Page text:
Civil Rights: Key events in the 1960's (Legislation (James Meredith (A…
Civil Rights: Key events in the 1960's
Sit-ins and Freedom Riders
: 4 black students in Greensboro, North Carolina, held a sit-in at a local lunch counter. It was a new form of protest, and this set off a wave of them across the south
of that year, students in Raleigh, North Carolina, set-up the
Student Nonviolent Co-ordinating Committee
(SNCC). They held courses on how to protest effectively using non-violent methods
SNCC became an important civil rights group
Supreme court ordered the desegregation of all bus stations and services. To assess the success of this , both CORE and SNCC set up 'freedom riders', who rode buses in the south to test whether integration was occurring
They knew that it wasn't, but
they intended to create a crisis
in order to gain worldwide publicity and force the government to enforce this new law more heavily to prevent now illegal segregation on southern buses
They disturbed the wasp's nest; the first 2 buses were attacked and passengers were beaten-up
: a bus was fire bombed, with those escaping being beaten up
Whites were beaten up more severely than blacks due to their 'betrayal'
All of this drew publicity, resulting in the freedom riders achieving their goal
The following week, riders were imprisoned In Birmingham and beaten in Montgomery. Over the summer of '61, 400 riders were arrested, three were killed.
29th May 1962
, The governments began making stricter rules about integration on buses
Dr. Martin Luther King Jr
Methods of protest:
aimed to be as peaceful as possible
Being an inspirational speaker, he was able to encourage people to join these marches, urging
'what we are doing is within the law'.
He campaigned for black voting rights
He was the cohesion and leading voice in the civil rights movement. Many people were persuaded by his speeches, and the movement wouldn't of progressed like it did without him
Marching for Change
Full scale desegregation march took place on
3rd April 1963
Many were arrested, including MLK jr and 956 children who took the place of adults, so they could continue marching. The next day, more children marched and were hosed by the police, who also used dogs on them.
This was publicised worldwide, and led JFK to hold desegregation meetings with the mayor and protest leaders on
, saying 'I feel ashamed'.
The next day the governor of Alabama sent state troops to disrupt the meeting, The day after, Kennedy sent Federal troops to counter them. Desegregation laws were passed
Chief of police, 'Bull' Connor, allowed the KKK to beat-up 'freedom riders' for 15 minutes before he moved in to stop them in 1961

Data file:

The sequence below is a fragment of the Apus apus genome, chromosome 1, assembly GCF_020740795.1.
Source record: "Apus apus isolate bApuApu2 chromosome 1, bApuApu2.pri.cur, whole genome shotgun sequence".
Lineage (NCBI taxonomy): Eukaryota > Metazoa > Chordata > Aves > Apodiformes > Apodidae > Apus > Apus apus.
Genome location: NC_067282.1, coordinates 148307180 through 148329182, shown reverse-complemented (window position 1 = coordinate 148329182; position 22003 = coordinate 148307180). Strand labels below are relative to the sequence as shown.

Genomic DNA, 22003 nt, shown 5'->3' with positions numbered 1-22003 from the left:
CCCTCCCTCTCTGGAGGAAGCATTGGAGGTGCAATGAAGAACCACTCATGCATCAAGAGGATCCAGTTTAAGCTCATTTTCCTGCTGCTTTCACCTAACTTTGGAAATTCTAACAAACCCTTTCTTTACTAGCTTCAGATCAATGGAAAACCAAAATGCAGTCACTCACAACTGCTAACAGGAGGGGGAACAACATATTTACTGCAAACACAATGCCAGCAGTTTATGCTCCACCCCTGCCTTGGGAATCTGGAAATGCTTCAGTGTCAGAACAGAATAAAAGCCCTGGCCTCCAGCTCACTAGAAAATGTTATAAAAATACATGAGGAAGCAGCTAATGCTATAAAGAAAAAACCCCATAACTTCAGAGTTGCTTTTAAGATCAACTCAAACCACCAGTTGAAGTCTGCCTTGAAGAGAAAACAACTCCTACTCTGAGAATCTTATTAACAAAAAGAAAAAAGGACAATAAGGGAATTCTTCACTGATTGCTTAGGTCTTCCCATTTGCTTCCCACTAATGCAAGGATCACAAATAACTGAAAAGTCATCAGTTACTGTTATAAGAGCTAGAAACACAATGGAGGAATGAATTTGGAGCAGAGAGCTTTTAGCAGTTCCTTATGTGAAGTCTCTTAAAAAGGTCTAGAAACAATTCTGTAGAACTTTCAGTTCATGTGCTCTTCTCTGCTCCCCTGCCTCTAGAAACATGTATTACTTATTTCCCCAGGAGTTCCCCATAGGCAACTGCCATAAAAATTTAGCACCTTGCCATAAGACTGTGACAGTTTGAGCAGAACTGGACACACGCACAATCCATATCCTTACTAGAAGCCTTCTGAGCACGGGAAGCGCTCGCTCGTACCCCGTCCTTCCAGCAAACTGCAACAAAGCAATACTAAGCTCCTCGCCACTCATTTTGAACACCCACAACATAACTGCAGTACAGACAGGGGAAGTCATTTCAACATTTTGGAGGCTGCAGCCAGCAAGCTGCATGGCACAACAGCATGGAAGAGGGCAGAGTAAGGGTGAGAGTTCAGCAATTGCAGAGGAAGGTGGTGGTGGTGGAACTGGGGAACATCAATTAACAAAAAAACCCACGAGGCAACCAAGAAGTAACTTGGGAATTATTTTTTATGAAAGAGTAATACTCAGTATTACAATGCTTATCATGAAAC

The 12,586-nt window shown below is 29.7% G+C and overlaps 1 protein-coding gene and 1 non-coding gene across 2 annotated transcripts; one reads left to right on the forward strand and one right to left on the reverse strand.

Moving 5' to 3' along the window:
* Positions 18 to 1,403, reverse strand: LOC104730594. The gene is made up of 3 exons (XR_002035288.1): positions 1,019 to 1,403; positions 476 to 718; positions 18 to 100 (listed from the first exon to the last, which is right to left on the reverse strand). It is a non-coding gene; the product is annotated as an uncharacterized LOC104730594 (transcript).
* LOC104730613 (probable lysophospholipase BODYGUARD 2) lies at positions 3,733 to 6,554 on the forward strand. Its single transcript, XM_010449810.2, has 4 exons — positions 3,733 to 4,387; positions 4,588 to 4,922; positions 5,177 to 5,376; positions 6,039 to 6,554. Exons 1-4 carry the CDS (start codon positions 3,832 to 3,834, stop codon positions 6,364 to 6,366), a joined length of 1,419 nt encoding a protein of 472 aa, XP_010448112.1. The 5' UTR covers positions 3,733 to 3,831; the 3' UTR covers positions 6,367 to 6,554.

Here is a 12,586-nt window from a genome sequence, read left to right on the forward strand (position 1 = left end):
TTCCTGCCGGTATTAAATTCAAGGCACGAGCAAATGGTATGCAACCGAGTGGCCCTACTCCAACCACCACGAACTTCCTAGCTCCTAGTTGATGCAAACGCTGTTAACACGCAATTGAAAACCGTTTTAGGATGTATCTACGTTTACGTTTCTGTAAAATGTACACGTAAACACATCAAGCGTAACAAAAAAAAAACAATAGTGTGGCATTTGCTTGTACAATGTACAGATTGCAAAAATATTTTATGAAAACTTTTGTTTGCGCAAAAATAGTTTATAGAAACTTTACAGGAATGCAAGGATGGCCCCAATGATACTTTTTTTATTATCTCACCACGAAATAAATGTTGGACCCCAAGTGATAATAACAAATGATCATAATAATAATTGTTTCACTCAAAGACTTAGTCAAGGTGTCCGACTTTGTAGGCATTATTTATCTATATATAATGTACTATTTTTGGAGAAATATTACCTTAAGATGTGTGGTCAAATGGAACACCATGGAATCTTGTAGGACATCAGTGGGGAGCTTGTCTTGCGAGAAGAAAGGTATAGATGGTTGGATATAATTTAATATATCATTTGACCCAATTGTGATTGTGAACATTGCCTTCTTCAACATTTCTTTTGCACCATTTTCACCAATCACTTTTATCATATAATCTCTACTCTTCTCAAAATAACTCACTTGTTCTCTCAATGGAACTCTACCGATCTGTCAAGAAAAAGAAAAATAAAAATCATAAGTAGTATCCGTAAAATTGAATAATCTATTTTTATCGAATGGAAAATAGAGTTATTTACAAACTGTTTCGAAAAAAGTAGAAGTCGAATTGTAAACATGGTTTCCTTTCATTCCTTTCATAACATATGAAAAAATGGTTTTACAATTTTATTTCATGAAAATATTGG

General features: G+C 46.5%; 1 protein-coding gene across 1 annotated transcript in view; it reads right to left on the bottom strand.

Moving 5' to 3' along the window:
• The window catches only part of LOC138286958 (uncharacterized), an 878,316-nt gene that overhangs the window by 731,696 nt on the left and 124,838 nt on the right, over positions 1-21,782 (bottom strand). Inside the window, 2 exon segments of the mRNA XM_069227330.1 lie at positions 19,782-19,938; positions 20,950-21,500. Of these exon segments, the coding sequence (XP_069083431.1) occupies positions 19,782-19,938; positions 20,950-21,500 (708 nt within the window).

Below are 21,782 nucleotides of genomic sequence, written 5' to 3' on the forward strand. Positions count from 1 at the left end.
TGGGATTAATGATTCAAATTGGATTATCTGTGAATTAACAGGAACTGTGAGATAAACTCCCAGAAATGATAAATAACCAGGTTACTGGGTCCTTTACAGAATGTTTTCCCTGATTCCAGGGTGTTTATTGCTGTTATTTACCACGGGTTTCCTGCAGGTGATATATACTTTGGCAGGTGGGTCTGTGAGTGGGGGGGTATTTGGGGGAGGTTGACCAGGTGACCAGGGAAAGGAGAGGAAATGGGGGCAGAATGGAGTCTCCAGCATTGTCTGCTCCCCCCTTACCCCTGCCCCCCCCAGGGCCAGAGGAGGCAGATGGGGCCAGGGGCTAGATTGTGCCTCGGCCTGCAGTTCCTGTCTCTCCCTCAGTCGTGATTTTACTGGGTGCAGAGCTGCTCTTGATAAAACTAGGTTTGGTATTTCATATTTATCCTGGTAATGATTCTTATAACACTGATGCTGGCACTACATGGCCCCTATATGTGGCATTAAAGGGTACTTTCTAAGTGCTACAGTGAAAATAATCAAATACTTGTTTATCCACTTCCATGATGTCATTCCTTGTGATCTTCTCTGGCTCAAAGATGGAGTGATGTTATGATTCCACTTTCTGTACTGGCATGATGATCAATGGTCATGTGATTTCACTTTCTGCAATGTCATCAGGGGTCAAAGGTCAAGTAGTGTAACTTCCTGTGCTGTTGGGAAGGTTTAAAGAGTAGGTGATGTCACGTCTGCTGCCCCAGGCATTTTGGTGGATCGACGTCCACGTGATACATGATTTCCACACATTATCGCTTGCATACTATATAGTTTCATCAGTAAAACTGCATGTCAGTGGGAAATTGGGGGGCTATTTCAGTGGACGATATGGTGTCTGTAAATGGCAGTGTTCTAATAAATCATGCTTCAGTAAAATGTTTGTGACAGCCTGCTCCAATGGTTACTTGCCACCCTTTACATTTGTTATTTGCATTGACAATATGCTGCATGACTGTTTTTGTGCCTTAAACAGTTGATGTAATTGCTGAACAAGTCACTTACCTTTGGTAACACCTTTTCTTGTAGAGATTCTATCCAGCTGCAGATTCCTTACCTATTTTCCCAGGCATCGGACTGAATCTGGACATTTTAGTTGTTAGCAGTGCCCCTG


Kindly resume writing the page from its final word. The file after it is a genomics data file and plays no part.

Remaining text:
After the success of Birmingham, a march consisting of between
250,000 and 500,000
people in Washington on
28 August 1963
A civil rights bill was in progress, but slow progress. Black rights were on hold as congress did not like to interfere with states. Riots began to breakout some areas
The march was broadcast worldwide via Telstar, the first global satellite. It allowed immediate global coverage of the event. MLK jr gave his famous
'I have a dream'
speech, rallying the crowds even more, showing how much support there was for a civil rights bill.
There was backlash however. 2 weeks after the march, 4 girls were killed in a church bombing in Birmingham
On 2nd July 1964 the Civil rights Act was passed, and an equal opportunities commission was set up
Growing violence against blacks became embarrassing publicity wise, and the Washington march showed public support for a civil rights bill.
He committed himself to writing one up, but was assassinated in November 1963 before he could pass it
Gave blacks key government positions, and improved housing and work opportunities.
The Civil Rights Act
It banned discrimination in education, work and public places. An equal opportunities commission was set up to investigate discrimination
The southern states never enforced these laws, and Civil rights groups noticed. They marched from Selma to Montgomery to highlight the issue. on 7th March 1965, they were stopped at Edmund Petus bridge by state troops with tear gas, clubs and electric cattle prods
Discriminatory state laws became illegal and voter registration tests had to be the same for everyone
2 July 1964 the act was passed by Johnson
A black student who turned down by the University of Mississippi in 1961.
NAACP fought for a federal ruling to admit him and won
He was turned down entry on the first day by uni authorities. 3,000 troops were sent by JFK to stop riots against his administration
Despite harassment, he continued and received his degree. He went on to campaign for civil rights
Voting Rights Act
After the Edmund Petus incident. Johnson forced through the Voting Rights Act on 6th August 1965
It also set up a group of federal invigilators to ensure that blacks were being able to register.
Southern states had so many blacks registering shops and halls had to have temporary registration points set up to meet demand
James Meredith led a march through Mississippi to encourage blacks to register. 3,000 new voters registered that day
He was shot and wounded during the march, however. 250,000 new black voters registered as a result of the march